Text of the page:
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EAHP European Statements Survey 2017, focusing on sections 2 (Selection, Procurement and Distribution), 5 (Patient Safety and Quality Assurance) and 6 (Education and Research)
  1. Petr Horák1,
  2. Jonathan Underhill2,
  3. Aida Batista3,
  4. Steffen Amann4,
  5. Nicholas Gibbons2
  1. 1 Hospital Pharmacy, University Hospital Motol, Prague 5, Czech Republic
  2. 2 Centre for Medicines Optimisation, Keele University, Keele, UK
  3. 3 Department of Pharmacy, Centro Hospitalar Vila Nova de Gaia/Espinho, EPE, Vila Nova de Gaia, Portugal
  4. 4 Krankenhausapotheke (Hospital Pharmacy), Stadtisches Klinikum Munchen GmbH, Munchen, Germany
  1. Correspondence to Dr Petr Horák, Hospital Pharmacy, University Hospital Motol, Prague 5, 15006, Czech Republic; horak{at}hospitalpharmacy.cz

Abstract

Objectives The 2017 EAHP European Statements Survey focussed on sections 2, 5 and 6 of the European Statements of Hospital Pharmacy. Statistical data on the level of implementation and on the main barriers to implementation of the Statements were collected. A further aim was to identify barriers in general, such as lack of awareness.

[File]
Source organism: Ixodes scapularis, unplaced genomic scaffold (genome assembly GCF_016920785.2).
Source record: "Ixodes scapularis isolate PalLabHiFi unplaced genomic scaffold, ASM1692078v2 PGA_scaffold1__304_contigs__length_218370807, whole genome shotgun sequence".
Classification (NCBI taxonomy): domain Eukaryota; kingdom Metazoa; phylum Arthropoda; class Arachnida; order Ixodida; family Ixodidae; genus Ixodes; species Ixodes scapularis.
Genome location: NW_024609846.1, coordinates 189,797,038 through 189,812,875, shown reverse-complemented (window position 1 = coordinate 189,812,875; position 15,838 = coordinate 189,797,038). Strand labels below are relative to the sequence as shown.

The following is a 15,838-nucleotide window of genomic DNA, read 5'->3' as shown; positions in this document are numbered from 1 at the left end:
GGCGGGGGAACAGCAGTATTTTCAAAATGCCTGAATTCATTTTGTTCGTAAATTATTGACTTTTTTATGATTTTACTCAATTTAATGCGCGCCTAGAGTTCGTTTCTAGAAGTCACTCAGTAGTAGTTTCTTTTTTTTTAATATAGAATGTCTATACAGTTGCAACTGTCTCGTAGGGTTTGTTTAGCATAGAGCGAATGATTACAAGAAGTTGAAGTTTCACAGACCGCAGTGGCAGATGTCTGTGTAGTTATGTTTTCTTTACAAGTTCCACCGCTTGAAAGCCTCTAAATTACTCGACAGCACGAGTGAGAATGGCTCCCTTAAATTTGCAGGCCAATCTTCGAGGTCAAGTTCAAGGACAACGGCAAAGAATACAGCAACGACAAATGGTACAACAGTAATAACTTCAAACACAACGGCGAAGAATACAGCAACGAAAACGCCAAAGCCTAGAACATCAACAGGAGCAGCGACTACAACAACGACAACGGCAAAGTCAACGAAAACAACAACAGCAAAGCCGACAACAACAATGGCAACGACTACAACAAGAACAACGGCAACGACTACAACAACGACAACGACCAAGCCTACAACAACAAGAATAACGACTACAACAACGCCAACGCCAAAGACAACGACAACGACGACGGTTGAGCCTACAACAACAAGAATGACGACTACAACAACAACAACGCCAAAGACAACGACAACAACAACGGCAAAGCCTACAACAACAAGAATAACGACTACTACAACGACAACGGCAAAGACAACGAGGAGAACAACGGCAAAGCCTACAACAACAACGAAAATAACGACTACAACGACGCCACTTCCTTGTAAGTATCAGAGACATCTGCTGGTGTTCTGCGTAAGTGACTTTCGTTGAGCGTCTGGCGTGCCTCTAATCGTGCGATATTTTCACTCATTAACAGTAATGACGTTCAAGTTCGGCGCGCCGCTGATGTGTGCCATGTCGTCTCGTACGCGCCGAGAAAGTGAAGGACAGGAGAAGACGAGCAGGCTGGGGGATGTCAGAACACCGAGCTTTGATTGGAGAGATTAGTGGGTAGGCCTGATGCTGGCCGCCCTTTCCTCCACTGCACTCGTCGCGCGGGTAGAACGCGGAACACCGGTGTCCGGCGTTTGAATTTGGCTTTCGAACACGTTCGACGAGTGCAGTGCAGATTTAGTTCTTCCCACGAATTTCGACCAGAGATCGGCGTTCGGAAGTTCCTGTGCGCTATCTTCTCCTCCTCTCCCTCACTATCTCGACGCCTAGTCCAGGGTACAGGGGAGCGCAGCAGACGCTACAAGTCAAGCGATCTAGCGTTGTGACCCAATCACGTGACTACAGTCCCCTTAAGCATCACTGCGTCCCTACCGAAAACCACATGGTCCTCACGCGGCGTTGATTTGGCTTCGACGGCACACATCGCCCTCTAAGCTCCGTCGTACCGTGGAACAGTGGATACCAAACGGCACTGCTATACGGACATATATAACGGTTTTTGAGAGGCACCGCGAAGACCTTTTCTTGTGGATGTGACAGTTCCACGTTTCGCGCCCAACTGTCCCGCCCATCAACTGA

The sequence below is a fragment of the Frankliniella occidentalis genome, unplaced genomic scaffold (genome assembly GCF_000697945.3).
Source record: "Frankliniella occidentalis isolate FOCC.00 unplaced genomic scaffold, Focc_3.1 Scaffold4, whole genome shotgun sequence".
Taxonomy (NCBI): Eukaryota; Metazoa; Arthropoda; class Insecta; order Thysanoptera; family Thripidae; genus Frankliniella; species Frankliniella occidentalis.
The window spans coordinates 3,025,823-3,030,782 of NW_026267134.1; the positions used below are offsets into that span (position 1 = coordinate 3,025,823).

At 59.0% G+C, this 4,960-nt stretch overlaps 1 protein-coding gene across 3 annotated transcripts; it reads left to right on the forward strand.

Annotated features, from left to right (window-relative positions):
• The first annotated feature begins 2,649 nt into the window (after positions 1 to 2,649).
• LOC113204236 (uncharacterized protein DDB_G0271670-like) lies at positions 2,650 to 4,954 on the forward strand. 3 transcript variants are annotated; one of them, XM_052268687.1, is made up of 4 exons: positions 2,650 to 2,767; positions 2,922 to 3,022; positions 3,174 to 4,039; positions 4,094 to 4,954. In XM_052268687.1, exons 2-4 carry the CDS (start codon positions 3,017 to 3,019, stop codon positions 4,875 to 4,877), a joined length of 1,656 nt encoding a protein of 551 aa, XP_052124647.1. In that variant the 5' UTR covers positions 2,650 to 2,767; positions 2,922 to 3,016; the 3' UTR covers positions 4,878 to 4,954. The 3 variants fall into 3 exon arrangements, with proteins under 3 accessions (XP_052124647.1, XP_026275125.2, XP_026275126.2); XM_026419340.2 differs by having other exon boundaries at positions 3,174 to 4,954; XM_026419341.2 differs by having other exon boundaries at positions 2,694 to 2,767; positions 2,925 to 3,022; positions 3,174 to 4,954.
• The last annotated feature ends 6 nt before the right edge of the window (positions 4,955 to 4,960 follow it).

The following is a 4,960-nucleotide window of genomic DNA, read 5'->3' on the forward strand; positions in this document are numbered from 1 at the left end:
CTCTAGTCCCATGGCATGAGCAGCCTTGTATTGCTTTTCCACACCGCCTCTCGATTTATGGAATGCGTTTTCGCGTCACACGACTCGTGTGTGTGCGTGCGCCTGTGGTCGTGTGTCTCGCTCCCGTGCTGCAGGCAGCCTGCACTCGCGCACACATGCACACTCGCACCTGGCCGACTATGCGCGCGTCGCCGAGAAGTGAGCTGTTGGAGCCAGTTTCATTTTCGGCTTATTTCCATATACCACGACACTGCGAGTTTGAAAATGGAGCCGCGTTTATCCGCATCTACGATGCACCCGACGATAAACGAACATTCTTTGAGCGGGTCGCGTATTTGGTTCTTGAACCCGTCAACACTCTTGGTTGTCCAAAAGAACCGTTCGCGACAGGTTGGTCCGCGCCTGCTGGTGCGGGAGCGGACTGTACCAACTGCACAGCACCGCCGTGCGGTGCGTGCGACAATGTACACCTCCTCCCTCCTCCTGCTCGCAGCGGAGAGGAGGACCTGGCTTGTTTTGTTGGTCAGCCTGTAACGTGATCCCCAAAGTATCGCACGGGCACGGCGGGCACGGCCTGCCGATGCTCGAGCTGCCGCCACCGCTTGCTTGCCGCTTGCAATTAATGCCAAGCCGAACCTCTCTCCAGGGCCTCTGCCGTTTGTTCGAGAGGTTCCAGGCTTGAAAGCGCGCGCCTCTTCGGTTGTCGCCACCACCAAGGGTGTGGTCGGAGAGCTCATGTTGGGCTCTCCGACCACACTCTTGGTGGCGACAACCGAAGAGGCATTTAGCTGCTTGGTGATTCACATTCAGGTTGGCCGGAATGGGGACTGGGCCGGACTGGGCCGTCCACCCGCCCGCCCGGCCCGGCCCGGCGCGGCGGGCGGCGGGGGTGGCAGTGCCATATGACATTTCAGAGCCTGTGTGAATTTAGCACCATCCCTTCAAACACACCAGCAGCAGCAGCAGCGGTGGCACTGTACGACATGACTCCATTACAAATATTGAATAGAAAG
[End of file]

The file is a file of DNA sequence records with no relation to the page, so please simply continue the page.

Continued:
Methods An online questionnaire was sent to all hospital pharmacies in European Association of Hospital Pharmacists (EAHP) member countries. Data were analysed at Keele University School of Pharmacy, UK by and the EAHP Survey Group.

Results There were 783 complete responses (response rate 17.4%). Some 42% of responders worked in teaching hospitals, 76% of hospital pharmacies had 10 or less pharmacists, and 46% of hospital pharmacies served over 500 beds.

Five questions revealing the lowest implementation levels were further analysed in greater detail. Only 30% of respondents reported that their hospital pharmacists routinely publish hospital pharmacy practice research, and only 50% are involved in the development of local or national guidelines. 45% of respondents reported that computerised decision support was used to reduce the risk of medication errors in their hospitals, 69% stated that they had contingency plans for medicines shortages and 60% answered that they had had reason to contact their medicines authority because of drug shortages. 63% reported that the transcription step had been eliminated from the medicines administration process.

Conclusions The survey has provided the EAHP with an overview of the implementation level as well as the barriers to and drivers of implementation of sections 2, 5 and 6. This is important for informing the plans of EAHP and its members so that implementation can be fully supported.

  • survey
  • European statements of hospital pharmacy
  • hospital pharmacy education
  • hospital pharmacy
  • medication safety
  • drug procurement

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